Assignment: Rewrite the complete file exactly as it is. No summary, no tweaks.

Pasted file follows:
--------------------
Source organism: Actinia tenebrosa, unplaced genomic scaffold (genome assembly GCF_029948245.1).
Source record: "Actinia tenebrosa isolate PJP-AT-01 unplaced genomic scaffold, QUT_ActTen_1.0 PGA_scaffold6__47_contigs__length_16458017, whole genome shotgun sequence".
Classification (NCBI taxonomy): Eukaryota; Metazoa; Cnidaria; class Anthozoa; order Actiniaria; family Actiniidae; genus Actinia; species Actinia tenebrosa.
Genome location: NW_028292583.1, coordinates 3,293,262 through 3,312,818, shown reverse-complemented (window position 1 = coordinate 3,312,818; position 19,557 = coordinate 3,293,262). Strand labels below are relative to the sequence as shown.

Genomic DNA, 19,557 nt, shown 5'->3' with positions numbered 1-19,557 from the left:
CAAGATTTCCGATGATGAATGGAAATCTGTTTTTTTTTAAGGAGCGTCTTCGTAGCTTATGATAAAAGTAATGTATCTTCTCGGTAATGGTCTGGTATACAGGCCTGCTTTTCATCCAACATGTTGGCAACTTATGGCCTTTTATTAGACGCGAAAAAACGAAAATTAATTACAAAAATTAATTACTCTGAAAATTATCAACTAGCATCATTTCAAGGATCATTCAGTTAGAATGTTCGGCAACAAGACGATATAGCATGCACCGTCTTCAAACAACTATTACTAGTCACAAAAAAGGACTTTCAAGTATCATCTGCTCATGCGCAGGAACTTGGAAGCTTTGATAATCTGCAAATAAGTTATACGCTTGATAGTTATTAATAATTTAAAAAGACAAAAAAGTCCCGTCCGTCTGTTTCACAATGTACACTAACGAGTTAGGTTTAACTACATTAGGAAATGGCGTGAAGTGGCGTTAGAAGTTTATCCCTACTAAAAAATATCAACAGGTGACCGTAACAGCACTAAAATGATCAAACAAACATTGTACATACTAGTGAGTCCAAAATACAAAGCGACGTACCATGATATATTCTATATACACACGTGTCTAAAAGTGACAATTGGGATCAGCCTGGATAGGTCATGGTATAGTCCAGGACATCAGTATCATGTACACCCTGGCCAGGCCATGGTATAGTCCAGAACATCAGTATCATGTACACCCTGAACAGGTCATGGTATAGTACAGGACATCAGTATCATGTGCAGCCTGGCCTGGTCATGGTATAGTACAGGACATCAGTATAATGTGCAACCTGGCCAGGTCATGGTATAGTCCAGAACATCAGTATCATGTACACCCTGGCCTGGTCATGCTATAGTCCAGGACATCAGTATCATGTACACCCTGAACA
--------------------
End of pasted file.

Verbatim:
Source organism: Actinia tenebrosa, unplaced genomic scaffold (genome assembly GCF_029948245.1).
Source record: "Actinia tenebrosa isolate PJP-AT-01 unplaced genomic scaffold, QUT_ActTen_1.0 PGA_scaffold6__47_contigs__length_16458017, whole genome shotgun sequence".
Classification (NCBI taxonomy): Eukaryota; Metazoa; Cnidaria; class Anthozoa; order Actiniaria; family Actiniidae; genus Actinia; species Actinia tenebrosa.
Genome location: NW_028292583.1, coordinates 3,293,262 through 3,312,818, shown reverse-complemented (window position 1 = coordinate 3,312,818; position 19,557 = coordinate 3,293,262). Strand labels below are relative to the sequence as shown.

Genomic DNA, 19,557 nt, shown 5'->3' with positions numbered 1-19,557 from the left:
CAAGATTTCCGATGATGAATGGAAATCTGTTTTTTTTTAAGGAGCGTCTTCGTAGCTTATGATAAAAGTAATGTATCTTCTCGGTAATGGTCTGGTATACAGGCCTGCTTTTCATCCAACATGTTGGCAACTTATGGCCTTTTATTAGACGCGAAAAAACGAAAATTAATTACAAAAATTAATTACTCTGAAAATTATCAACTAGCATCATTTCAAGGATCATTCAGTTAGAATGTTCGGCAACAAGACGATATAGCATGCACCGTCTTCAAACAACTATTACTAGTCACAAAAAAGGACTTTCAAGTATCATCTGCTCATGCGCAGGAACTTGGAAGCTTTGATAATCTGCAAATAAGTTATACGCTTGATAGTTATTAATAATTTAAAAAGACAAAAAAGTCCCGTCCGTCTGTTTCACAATGTACACTAACGAGTTAGGTTTAACTACATTAGGAAATGGCGTGAAGTGGCGTTAGAAGTTTATCCCTACTAAAAAATATCAACAGGTGACCGTAACAGCACTAAAATGATCAAACAAACATTGTACATACTAGTGAGTCCAAAATACAAAGCGACGTACCATGATATATTCTATATACACACGTGTCTAAAAGTGACAATTGGGATCAGCCTGGATAGGTCATGGTATAGTCCAGGACATCAGTATCATGTACACCCTGGCCAGGCCATGGTATAGTCCAGAACATCAGTATCATGTACACCCTGAACAGGTCATGGTATAGTACAGGACATCAGTATCATGTGCAGCCTGGCCTGGTCATGGTATAGTACAGGACATCAGTATAATGTGCAACCTGGCCAGGTCATGGTATAGTCCAGAACATCAGTATCATGTACACCCTGGCCTGGTCATGCTATAGTCCAGGACATCAGTATCATGTACACCCTGAACA